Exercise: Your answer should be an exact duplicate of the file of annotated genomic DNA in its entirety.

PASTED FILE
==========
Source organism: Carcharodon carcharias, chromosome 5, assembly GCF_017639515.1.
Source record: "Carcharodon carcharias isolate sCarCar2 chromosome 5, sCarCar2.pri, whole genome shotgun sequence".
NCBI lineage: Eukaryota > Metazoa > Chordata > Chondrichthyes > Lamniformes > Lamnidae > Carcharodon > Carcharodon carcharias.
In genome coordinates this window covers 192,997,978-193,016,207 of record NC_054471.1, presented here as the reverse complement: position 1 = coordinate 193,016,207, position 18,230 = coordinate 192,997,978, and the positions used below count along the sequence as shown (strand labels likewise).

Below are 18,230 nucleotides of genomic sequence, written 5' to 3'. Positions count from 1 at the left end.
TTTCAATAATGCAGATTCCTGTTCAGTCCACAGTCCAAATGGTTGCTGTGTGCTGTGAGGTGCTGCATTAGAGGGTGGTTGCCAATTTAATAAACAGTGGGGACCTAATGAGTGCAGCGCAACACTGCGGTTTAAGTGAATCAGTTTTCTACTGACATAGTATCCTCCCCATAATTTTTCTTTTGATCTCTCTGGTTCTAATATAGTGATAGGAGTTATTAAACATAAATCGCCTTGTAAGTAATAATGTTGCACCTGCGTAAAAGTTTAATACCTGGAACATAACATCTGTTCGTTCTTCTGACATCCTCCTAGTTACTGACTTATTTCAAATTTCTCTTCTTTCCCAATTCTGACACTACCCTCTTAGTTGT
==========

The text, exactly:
Source organism: Carcharodon carcharias, chromosome 5, assembly GCF_017639515.1.
Source record: "Carcharodon carcharias isolate sCarCar2 chromosome 5, sCarCar2.pri, whole genome shotgun sequence".
NCBI lineage: Eukaryota > Metazoa > Chordata > Chondrichthyes > Lamniformes > Lamnidae > Carcharodon > Carcharodon carcharias.
In genome coordinates this window covers 192,997,978-193,016,207 of record NC_054471.1, presented here as the reverse complement: position 1 = coordinate 193,016,207, position 18,230 = coordinate 192,997,978, and the positions used below count along the sequence as shown (strand labels likewise).

Below are 18,230 nucleotides of genomic sequence, written 5' to 3'. Positions count from 1 at the left end.
TTTCAATAATGCAGATTCCTGTTCAGTCCACAGTCCAAATGGTTGCTGTGTGCTGTGAGGTGCTGCATTAGAGGGTGGTTGCCAATTTAATAAACAGTGGGGACCTAATGAGTGCAGCGCAACACTGCGGTTTAAGTGAATCAGTTTTCTACTGACATAGTATCCTCCCCATAATTTTTCTTTTGATCTCTCTGGTTCTAATATAGTGATAGGAGTTATTAAACATAAATCGCCTTGTAAGTAATAATGTTGCACCTGCGTAAAAGTTTAATACCTGGAACATAACATCTGTTCGTTCTTCTGACATCCTCCTAGTTACTGACTTATTTCAAATTTCTCTTCTTTCCCAATTCTGACACTACCCTCTTAGTTGT